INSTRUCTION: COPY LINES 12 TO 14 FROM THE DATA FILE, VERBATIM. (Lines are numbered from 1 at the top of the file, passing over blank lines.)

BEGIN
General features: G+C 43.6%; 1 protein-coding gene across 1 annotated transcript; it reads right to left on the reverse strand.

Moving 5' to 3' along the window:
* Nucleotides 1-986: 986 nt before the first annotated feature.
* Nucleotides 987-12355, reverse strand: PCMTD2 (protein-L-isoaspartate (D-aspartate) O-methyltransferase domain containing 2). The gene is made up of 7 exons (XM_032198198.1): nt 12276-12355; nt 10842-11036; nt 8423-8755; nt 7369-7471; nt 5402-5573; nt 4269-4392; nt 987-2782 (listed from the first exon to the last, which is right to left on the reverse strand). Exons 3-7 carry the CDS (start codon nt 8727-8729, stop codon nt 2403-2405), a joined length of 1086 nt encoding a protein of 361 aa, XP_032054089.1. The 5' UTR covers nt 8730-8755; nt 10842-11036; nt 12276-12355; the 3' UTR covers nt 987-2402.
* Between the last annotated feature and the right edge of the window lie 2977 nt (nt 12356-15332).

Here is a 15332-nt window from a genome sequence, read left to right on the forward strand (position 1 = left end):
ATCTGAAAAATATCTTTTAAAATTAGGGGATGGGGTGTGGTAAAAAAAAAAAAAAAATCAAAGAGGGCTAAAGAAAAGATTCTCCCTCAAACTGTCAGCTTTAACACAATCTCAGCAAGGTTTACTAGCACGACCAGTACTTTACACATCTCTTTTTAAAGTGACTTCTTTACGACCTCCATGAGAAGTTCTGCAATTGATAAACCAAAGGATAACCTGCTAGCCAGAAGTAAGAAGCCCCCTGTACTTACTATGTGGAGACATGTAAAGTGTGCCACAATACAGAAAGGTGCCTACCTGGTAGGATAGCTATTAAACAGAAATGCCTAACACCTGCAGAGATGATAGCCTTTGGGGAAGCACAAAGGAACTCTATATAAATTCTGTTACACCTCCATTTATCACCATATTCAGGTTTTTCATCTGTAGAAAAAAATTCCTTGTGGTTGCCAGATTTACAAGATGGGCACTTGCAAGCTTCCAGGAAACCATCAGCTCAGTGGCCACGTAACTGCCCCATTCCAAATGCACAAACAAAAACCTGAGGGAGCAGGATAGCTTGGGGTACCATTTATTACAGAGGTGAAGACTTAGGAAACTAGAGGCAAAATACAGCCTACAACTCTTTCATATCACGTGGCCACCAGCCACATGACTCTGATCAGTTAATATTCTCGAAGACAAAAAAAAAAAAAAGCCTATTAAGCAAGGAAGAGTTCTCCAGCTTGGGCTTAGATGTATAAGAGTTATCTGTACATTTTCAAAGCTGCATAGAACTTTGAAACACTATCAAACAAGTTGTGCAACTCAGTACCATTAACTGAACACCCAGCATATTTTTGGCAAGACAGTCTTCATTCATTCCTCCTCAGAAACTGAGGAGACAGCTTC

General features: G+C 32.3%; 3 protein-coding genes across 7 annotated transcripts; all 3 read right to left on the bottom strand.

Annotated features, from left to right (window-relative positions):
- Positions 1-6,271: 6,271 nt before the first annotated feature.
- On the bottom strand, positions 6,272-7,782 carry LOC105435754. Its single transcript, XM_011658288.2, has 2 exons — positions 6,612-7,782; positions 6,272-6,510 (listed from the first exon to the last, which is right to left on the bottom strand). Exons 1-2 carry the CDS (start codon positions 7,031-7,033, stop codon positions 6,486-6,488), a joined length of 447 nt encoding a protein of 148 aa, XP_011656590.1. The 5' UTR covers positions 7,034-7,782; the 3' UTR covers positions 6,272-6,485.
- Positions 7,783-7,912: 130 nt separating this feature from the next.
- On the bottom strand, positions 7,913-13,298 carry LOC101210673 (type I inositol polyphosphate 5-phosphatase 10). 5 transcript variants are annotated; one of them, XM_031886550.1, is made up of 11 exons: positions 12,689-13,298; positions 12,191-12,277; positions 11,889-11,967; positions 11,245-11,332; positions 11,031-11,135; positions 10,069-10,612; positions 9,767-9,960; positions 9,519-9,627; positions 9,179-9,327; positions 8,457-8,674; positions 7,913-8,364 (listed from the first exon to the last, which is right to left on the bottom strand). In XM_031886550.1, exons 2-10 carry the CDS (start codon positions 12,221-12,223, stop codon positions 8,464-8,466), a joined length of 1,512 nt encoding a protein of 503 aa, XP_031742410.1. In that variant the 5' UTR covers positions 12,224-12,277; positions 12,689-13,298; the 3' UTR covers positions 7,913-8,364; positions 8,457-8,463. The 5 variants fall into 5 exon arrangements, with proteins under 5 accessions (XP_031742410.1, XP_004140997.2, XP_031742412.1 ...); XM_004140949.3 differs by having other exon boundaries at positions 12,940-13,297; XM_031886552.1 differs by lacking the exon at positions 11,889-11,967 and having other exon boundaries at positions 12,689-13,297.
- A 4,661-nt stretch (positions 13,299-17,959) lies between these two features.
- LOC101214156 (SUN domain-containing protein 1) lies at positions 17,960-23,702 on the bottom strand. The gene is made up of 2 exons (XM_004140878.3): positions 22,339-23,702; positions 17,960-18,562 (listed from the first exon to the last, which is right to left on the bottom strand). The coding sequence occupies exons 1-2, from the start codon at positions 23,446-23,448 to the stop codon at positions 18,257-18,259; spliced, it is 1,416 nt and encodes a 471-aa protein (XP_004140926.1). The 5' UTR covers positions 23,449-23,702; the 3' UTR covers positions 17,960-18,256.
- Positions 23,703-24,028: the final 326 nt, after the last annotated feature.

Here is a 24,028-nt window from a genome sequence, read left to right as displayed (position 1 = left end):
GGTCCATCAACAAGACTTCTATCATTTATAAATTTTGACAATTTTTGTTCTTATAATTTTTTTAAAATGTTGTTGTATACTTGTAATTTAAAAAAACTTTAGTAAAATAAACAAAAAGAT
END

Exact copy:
- Positions 7,783-7,912: 130 nt separating this feature from the next.
- On the bottom strand, positions 7,913-13,298 carry LOC101210673 (type I inositol polyphosphate 5-phosphatase 10). 5 transcript variants are annotated; one of them, XM_031886550.1, is made up of 11 exons: positions 12,689-13,298; positions 12,191-12,277; positions 11,889-11,967; positions 11,245-11,332; positions 11,031-11,135; positions 10,069-10,612; positions 9,767-9,960; positions 9,519-9,627; positions 9,179-9,327; positions 8,457-8,674; positions 7,913-8,364 (listed from the first exon to the last, which is right to left on the bottom strand). In XM_031886550.1, exons 2-10 carry the CDS (start codon positions 12,221-12,223, stop codon positions 8,464-8,466), a joined length of 1,512 nt encoding a protein of 503 aa, XP_031742410.1. In that variant the 5' UTR covers positions 12,224-12,277; positions 12,689-13,298; the 3' UTR covers positions 7,913-8,364; positions 8,457-8,463. The 5 variants fall into 5 exon arrangements, with proteins under 5 accessions (XP_031742410.1, XP_004140997.2, XP_031742412.1 ...); XM_004140949.3 differs by having other exon boundaries at positions 12,940-13,297; XM_031886552.1 differs by lacking the exon at positions 11,889-11,967 and having other exon boundaries at positions 12,689-13,297.
- A 4,661-nt stretch (positions 13,299-17,959) lies between these two features.